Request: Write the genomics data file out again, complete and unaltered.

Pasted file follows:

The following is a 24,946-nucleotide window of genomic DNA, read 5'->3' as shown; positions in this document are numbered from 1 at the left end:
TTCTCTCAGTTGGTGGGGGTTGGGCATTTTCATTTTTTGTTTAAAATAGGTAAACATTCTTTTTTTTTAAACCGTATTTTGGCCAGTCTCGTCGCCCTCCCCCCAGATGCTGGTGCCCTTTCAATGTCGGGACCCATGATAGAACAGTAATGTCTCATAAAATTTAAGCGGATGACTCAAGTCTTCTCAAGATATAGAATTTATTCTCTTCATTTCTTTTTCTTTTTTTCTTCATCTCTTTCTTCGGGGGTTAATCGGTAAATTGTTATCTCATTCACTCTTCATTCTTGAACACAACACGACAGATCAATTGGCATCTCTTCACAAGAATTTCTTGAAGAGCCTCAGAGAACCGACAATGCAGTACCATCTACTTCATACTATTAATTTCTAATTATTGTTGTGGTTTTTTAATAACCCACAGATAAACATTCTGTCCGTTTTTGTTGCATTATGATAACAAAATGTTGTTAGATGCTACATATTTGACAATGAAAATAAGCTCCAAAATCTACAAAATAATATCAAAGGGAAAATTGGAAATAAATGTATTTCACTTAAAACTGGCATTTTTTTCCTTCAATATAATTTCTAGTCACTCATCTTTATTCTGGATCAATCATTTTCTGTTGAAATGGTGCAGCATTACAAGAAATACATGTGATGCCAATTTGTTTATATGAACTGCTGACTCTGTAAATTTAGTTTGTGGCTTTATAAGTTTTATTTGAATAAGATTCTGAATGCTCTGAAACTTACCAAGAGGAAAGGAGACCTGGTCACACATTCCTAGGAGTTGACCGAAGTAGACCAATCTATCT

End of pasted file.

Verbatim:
The following is a 24,946-nucleotide window of genomic DNA, read 5'->3' as shown; positions in this document are numbered from 1 at the left end:
TTCTCTCAGTTGGTGGGGGTTGGGCATTTTCATTTTTTGTTTAAAATAGGTAAACATTCTTTTTTTTTAAACCGTATTTTGGCCAGTCTCGTCGCCCTCCCCCCAGATGCTGGTGCCCTTTCAATGTCGGGACCCATGATAGAACAGTAATGTCTCATAAAATTTAAGCGGATGACTCAAGTCTTCTCAAGATATAGAATTTATTCTCTTCATTTCTTTTTCTTTTTTTCTTCATCTCTTTCTTCGGGGGTTAATCGGTAAATTGTTATCTCATTCACTCTTCATTCTTGAACACAACACGACAGATCAATTGGCATCTCTTCACAAGAATTTCTTGAAGAGCCTCAGAGAACCGACAATGCAGTACCATCTACTTCATACTATTAATTTCTAATTATTGTTGTGGTTTTTTAATAACCCACAGATAAACATTCTGTCCGTTTTTGTTGCATTATGATAACAAAATGTTGTTAGATGCTACATATTTGACAATGAAAATAAGCTCCAAAATCTACAAAATAATATCAAAGGGAAAATTGGAAATAAATGTATTTCACTTAAAACTGGCATTTTTTTCCTTCAATATAATTTCTAGTCACTCATCTTTATTCTGGATCAATCATTTTCTGTTGAAATGGTGCAGCATTACAAGAAATACATGTGATGCCAATTTGTTTATATGAACTGCTGACTCTGTAAATTTAGTTTGTGGCTTTATAAGTTTTATTTGAATAAGATTCTGAATGCTCTGAAACTTACCAAGAGGAAAGGAGACCTGGTCACACATTCCTAGGAGTTGACCGAAGTAGACCAATCTATCT